Art Interruptions is an annual public-art program, run by the City of Seattle's Office of Arts and Culture, for purposes of vitalizing selected Seattle neighborhoods with temporary Art Installations that create discovery and surprise.
I had the good fortune to be one of 7 artists selected in 2016 to activate the Rainier Valley East-West Neighborhood Greenway, which is a pedestrian path that runs through a neighborhood, connecting parks at each end.
My contribution to this project is a series of mini-murals tucked away behind street signs. When approached from one side, these look like ordinary signs, but peek behind them, and here's what you'll find:
Was that fun? Yes it was! :)
How did this project come about?
The City of Seattle maintains (and periodically updates) artist rosters, and when opportunities like these come around, artists can apply to the projects with specific proposals. (In business jargon, it's an 'RFP'). The proposals are reviewed by an panel of jurors comprising of citizens, artists, and city officials, and artists are selected based on the match between the proposal and the site/audience requirements.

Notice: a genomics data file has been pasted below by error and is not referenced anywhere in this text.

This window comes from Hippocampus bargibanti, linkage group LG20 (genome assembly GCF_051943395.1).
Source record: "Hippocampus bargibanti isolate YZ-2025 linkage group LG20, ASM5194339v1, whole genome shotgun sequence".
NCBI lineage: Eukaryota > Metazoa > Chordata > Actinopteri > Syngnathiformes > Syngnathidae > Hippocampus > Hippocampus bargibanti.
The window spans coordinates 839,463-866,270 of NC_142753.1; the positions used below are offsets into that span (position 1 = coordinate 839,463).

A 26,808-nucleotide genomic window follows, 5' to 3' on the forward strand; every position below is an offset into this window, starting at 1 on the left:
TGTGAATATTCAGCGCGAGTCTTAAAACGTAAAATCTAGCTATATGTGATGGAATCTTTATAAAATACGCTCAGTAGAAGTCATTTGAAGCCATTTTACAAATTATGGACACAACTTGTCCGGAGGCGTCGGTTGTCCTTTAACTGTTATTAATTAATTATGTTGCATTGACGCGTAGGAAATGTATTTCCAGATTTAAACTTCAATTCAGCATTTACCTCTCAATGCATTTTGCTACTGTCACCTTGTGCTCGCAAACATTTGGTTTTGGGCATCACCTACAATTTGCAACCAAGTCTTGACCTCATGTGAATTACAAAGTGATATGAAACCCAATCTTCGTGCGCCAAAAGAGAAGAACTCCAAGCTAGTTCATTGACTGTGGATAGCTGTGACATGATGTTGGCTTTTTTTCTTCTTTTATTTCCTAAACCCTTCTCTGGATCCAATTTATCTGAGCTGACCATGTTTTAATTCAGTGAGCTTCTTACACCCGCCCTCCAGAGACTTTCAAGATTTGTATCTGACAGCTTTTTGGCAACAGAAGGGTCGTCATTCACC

My original proposal for this project was to traverse the neighborhood and create surprise/discovery by painting whimsical little vignettes on various surfaces (corners, sidewalks, rocks, poles, utility boxes) etc. The panel loved the idea, and I was selected as a project artist, only to discover that actual painting on public and private surfaces was a no-no (too permanent, invites graffiti, has site permission issues, etc).
After much discussion, we concluded I should create temporary art primarily on Seattle Department of Transportation (SDOT)-controlled surfaces - in this case neighborhood street signs. (And only particular kinds of signs that would not distract from pedestrian or traffic safety - e.g. no Stop signs, or School Crosswalk signs).
The process involved:
* Identifying the most appropriate signs
* Finding a way to exactly measure the signs
* Creating designs that, as far as possible, took advantage of sign location, shape, or other attributes
* Finding a way to economically create 20+ designs